Wednesday, December 26, 2012

Indoor activities for kids

Image source: Mermag
It's not really a snow day--what's going on outside is too wet and gross for play. And the Christmas toys have all been played with--again and again. Now, it's the day after Christmas and your kids are bored. Here are a few ways to keep them busy, and most can be made with things you have on hand already:
1. Make paper snowflakes: When my sons were smaller, they hated it when I took down the Christmas decorations. The house looked so plain. So my younger son would spend hours the day after Christmas crafting paper snowflakes, making so many that I ran out of places to hang them. If that's the case in your house, send some to the children of Sandy Hook Elementary School. In the New Year, the students won't return to the school where a gunman killed 26 people. They will attend a new school nearby, and the Conneticut Parent Teacher Association wants a winter wonderland to welcome these students on their first day. So they're asking people around the country to send in paper snowflakes by Jan. 12 to: Connecticut PTSA, 60 Connolly Parkway Building 12, Suite 103; Hamden, CT 06514.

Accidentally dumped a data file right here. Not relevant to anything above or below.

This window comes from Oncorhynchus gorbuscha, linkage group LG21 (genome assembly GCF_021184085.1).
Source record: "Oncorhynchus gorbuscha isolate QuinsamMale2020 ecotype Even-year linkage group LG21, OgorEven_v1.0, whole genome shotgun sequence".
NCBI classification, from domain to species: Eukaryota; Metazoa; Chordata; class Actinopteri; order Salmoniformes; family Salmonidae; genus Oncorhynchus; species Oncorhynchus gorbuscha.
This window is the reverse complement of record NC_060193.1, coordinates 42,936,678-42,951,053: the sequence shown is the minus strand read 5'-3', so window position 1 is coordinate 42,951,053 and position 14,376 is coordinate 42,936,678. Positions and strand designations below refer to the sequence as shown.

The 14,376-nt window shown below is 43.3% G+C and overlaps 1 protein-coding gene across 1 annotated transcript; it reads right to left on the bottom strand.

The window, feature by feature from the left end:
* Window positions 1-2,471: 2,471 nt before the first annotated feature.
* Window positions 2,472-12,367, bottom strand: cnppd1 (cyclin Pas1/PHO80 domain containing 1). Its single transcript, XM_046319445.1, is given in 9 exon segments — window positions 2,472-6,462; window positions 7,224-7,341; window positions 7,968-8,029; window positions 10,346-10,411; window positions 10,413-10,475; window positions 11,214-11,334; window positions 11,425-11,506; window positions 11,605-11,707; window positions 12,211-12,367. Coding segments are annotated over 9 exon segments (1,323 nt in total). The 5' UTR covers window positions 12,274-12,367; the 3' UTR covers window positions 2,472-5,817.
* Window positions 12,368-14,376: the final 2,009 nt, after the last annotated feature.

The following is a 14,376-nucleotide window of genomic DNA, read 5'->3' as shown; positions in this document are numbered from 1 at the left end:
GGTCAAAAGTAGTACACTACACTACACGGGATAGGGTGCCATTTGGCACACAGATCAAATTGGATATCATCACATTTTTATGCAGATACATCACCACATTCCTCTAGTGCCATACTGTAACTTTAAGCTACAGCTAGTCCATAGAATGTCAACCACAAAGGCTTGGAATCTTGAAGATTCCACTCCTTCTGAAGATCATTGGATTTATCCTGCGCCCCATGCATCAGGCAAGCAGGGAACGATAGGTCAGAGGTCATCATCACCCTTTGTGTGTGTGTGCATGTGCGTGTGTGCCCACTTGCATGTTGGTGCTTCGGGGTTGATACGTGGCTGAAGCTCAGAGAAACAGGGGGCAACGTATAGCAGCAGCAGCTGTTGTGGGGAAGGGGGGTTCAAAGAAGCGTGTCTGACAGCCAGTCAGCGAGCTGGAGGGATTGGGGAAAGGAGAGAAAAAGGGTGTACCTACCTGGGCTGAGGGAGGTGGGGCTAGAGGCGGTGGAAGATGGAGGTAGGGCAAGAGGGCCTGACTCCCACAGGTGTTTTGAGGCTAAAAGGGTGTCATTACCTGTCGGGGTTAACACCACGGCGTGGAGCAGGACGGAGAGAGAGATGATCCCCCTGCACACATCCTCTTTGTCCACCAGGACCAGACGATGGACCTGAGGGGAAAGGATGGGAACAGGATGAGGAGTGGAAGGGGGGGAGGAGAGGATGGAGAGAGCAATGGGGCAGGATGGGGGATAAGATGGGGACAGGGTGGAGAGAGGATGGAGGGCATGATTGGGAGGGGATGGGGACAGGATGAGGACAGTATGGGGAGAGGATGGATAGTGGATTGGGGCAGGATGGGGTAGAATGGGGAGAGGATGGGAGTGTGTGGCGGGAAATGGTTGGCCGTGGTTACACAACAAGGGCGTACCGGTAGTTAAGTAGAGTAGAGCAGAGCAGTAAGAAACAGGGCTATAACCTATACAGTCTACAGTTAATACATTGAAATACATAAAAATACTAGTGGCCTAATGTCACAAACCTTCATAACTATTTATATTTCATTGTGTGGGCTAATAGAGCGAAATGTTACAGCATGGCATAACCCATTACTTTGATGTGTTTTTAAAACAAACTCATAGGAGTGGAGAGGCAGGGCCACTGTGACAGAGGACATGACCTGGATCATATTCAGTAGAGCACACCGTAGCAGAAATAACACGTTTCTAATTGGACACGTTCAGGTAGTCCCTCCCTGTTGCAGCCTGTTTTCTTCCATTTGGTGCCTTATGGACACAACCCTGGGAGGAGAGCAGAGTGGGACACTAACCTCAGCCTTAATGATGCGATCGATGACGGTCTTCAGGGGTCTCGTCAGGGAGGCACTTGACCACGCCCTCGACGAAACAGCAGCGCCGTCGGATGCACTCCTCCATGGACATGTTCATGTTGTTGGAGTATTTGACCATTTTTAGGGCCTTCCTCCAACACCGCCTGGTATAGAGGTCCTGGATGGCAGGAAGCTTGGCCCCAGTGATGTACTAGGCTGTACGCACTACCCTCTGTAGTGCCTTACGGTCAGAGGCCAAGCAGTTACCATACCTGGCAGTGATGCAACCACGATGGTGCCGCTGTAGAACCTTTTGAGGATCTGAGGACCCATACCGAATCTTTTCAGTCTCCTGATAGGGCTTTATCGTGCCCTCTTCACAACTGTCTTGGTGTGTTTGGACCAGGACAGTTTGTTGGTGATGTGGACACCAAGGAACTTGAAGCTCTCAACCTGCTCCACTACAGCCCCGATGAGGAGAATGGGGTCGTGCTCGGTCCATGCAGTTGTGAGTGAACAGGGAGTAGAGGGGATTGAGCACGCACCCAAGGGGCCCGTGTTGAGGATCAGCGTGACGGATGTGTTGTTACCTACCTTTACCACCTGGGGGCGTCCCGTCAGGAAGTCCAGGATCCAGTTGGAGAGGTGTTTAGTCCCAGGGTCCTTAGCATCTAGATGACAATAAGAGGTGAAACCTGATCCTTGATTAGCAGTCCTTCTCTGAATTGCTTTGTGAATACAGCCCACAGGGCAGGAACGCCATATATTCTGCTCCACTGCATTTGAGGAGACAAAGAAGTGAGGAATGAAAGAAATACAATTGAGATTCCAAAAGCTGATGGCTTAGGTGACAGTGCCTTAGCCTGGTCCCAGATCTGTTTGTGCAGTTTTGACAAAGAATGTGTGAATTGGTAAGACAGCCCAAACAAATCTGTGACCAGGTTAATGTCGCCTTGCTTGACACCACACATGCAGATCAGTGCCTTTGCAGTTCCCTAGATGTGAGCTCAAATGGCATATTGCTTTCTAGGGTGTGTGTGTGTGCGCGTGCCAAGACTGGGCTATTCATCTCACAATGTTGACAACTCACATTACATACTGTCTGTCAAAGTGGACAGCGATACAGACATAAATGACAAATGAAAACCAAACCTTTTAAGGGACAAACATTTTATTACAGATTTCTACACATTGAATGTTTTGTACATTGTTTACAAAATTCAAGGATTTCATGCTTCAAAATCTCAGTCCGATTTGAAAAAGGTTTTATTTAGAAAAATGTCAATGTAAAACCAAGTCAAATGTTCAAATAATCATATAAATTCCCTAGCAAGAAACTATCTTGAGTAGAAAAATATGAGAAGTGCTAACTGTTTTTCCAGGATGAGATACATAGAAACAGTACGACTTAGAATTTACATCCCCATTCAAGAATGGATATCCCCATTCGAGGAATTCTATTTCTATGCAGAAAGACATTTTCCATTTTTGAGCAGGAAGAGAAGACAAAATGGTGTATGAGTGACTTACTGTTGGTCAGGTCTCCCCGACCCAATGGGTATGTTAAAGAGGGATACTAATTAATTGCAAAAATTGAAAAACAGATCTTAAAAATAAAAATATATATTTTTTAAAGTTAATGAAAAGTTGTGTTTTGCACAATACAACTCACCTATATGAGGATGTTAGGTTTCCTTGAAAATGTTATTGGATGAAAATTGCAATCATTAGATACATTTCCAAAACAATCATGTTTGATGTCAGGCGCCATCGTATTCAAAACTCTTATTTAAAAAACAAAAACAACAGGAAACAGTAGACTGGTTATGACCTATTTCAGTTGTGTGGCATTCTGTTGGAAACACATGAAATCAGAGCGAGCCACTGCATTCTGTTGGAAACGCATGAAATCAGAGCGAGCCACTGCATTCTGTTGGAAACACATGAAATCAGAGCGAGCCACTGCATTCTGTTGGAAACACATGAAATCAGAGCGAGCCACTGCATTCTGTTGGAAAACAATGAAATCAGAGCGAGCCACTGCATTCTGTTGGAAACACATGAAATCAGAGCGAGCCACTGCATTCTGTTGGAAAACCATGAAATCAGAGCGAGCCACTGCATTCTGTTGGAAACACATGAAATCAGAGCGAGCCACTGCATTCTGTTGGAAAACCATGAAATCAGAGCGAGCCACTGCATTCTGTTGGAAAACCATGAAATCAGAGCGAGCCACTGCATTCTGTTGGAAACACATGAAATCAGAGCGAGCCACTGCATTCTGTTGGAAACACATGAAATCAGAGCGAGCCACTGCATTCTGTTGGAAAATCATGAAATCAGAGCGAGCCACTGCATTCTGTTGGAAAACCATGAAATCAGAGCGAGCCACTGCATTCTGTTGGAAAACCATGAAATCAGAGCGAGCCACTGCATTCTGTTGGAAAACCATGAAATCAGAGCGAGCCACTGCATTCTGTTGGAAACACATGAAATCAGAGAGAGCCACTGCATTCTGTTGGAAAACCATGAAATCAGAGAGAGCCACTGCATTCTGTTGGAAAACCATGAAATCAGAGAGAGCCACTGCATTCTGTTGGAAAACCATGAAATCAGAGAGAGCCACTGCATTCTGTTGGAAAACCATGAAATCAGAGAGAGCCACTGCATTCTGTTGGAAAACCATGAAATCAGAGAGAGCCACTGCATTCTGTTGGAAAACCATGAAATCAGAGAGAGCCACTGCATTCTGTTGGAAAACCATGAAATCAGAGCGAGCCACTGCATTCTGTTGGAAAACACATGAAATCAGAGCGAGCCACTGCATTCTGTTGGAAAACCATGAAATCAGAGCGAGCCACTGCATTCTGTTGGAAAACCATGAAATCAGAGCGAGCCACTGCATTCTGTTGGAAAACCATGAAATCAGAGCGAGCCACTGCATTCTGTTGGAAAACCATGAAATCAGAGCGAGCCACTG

2. Make paper New Year's Eve hats: Get the kids excited for the next holiday by making hats to ring in the New Year. These hats are pretty festive, but if you don't have the right supplies on hand, you can make them with paper and simply decorate with stickers, markers and crayons.

3. Put away the toys: It might not sound like fun, but this is a great time to get the kids' stuff organized. Try these tips for organization. While putting away the new toys, have your kids get rid of any toys they haven't played with in a while.